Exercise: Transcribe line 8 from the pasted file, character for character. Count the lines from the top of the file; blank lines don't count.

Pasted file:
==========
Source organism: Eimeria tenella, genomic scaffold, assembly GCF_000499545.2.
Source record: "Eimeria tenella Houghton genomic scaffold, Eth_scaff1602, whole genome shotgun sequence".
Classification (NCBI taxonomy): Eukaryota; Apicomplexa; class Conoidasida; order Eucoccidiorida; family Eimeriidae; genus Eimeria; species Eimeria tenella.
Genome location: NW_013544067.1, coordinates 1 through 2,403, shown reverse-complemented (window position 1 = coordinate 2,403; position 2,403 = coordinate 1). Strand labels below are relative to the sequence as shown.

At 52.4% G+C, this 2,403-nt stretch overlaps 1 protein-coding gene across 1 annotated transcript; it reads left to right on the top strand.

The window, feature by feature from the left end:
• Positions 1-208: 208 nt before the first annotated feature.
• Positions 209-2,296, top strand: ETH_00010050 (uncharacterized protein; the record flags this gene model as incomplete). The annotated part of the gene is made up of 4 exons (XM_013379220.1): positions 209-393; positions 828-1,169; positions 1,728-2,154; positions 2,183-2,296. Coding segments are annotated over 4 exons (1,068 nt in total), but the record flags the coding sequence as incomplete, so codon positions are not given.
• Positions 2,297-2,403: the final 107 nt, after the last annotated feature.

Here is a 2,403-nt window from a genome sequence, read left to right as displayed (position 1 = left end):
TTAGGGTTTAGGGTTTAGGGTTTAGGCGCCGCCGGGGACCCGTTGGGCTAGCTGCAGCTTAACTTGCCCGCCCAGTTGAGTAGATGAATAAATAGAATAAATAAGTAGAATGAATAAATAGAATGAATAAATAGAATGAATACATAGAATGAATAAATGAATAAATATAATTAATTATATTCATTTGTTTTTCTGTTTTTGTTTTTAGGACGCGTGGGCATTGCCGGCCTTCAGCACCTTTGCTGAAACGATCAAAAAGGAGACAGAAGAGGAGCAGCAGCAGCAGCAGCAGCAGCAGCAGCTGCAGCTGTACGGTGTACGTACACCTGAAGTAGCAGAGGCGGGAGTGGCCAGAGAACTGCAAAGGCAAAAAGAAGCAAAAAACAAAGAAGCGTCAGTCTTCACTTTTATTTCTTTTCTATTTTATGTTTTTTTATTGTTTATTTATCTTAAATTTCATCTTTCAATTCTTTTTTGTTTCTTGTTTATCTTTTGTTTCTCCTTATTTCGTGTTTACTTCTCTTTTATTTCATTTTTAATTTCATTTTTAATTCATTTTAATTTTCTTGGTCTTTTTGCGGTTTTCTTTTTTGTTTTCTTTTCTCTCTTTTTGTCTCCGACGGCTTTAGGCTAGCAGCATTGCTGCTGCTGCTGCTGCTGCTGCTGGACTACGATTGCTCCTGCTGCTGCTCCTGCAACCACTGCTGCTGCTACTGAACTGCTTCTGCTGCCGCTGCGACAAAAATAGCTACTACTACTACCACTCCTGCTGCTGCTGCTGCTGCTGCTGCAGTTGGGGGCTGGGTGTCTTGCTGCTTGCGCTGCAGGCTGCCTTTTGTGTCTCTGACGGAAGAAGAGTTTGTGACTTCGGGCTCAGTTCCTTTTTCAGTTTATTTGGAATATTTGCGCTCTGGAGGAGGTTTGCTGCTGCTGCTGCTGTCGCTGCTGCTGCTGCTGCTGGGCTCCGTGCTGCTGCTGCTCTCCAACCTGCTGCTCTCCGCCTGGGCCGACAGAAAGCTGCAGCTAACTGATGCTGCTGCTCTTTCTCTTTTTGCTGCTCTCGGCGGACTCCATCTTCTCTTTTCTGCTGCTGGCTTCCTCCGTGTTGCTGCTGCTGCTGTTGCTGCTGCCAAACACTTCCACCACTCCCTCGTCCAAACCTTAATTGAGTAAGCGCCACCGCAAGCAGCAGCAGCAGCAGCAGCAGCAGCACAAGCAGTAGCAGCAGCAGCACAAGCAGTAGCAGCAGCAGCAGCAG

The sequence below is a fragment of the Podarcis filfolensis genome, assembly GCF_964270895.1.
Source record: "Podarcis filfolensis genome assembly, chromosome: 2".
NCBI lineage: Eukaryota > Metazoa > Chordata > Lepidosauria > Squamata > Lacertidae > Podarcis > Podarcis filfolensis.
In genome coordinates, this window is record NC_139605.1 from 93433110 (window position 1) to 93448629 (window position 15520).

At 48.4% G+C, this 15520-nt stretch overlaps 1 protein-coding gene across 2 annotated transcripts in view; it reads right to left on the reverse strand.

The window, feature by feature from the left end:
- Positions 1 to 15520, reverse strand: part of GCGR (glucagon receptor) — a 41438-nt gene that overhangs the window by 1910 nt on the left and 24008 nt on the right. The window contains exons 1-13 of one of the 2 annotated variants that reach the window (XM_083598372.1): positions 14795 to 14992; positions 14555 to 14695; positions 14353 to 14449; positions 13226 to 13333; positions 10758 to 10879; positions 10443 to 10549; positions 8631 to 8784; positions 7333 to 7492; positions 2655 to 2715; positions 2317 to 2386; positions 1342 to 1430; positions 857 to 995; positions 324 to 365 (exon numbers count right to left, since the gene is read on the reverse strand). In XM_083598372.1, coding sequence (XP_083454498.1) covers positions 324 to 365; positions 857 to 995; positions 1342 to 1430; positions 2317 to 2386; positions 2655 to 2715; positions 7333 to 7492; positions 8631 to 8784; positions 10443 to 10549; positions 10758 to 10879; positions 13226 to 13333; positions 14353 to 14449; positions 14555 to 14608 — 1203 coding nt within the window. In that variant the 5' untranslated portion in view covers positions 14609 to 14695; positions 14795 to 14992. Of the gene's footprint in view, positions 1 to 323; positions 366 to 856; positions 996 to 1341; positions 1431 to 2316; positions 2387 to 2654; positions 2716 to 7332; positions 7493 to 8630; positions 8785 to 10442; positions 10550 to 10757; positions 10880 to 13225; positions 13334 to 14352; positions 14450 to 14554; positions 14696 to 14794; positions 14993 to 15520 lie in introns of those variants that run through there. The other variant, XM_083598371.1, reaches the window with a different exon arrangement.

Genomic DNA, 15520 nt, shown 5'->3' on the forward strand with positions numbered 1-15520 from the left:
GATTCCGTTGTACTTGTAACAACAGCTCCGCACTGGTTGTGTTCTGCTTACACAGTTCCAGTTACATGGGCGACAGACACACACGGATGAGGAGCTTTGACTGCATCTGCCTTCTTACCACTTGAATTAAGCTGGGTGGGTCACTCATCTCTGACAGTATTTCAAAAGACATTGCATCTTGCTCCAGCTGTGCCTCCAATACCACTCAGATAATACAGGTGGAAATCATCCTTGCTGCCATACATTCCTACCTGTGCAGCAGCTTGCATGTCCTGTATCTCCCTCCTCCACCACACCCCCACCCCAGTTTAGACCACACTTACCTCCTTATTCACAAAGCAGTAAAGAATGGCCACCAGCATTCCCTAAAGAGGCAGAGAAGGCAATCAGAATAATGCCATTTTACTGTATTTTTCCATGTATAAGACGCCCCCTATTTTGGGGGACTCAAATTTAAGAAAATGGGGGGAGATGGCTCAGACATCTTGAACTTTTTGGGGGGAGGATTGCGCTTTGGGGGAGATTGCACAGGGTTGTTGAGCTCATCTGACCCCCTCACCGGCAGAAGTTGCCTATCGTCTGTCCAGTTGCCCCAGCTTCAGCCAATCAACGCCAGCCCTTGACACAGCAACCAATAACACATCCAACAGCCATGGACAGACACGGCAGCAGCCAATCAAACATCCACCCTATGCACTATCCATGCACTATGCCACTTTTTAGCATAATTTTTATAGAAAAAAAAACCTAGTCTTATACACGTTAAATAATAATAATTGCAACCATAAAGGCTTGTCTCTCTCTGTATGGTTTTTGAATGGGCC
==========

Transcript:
• Positions 209-2,296, top strand: ETH_00010050 (uncharacterized protein; the record flags this gene model as incomplete). The annotated part of the gene is made up of 4 exons (XM_013379220.1): positions 209-393; positions 828-1,169; positions 1,728-2,154; positions 2,183-2,296. Coding segments are annotated over 4 exons (1,068 nt in total), but the record flags the coding sequence as incomplete, so codon positions are not given.